Spotting a bird almost a decade after it was tagged has thrilled bird watchers in the region. A metal ring was placed around the marsh sandpiper by ornithologists in September 2006; the bird survived and was spotted again in 2016. Recently, the Travancore Nature History Society in Thiruvananthapuram and the Tribal Foundation in Kanyakumari took out a bird counting exercise in the Manakudy Bird Reserve and they spotted this marsh sandpiper at Puthalam salt pan.
The team alerted ornithologists with a photo of the bird. It was revealed that the Bombay Natural History Society had done the ringing. S Balachandran of BNHS and P O Nameer of the Centre for Wildlife Studies worked on the subject and confirmed that the sandpiper had been ringed in September 2006 at the Kovalam Salt Pan, part of Manakudy Bird Reserve, said S S Davidson of the Tribal Foundation.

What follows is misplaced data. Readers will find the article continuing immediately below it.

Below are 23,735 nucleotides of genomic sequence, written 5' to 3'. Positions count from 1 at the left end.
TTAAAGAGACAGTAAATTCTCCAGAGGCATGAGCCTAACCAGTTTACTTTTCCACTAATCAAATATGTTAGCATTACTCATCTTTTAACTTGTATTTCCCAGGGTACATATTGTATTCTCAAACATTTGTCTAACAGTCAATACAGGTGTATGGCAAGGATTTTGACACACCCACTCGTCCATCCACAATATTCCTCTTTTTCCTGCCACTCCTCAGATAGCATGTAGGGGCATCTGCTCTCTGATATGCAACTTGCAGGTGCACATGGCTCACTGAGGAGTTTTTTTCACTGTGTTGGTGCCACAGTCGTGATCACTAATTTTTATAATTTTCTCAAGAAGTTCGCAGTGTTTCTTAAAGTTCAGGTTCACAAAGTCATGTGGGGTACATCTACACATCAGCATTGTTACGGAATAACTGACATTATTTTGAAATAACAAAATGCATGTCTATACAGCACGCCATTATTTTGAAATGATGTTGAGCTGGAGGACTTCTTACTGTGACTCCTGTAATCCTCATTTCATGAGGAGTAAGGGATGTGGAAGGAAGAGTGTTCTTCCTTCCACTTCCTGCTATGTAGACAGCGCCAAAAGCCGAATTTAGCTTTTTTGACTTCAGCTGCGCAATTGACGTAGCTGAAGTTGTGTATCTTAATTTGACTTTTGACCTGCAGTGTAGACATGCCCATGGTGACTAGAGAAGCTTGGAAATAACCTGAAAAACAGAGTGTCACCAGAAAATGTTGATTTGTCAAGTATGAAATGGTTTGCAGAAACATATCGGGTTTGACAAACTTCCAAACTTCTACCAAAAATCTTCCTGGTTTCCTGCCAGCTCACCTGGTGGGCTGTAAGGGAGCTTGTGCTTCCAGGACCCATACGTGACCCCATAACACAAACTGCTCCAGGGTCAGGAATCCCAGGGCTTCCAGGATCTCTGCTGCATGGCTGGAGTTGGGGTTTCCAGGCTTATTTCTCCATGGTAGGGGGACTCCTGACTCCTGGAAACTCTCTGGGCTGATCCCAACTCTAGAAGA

Kalesh S of TNHS said bird ringing was essential to learn about birds' lifespan, their movement and breeding pattern, vital for bird conservation. Ringing is done by placing a lightweight, uniquely numbered metal ring around a bird's leg, providing a reliable and harmless method of identifying birds. It helps in re-sighting the birds that provide data on migratory patterns.
The marsh sandpiper (tringa stagnatilis) is a small wader that breeds in open grassy steppes and wetlands from eastern Europe to central Asia. It is a migratory species, with a majority of the birds flying to Africa and India and some migrating to Southeast Asia and Australia during winter. They prefer to migrate to freshwater wetlands such as swamps and lakes. These birds forage for feed in shallow water or on wet mud. They mainly eat insects, and similar small prey , according to bird enthusiasts.
S S Davidson from the Tribal Foundation said spotting of the bird had revealed that it had survived for 10 years in spite of the fact that it takes long, risky and arduous journeys to and fro in migration from a European country to the tip of the Indian subcontinent.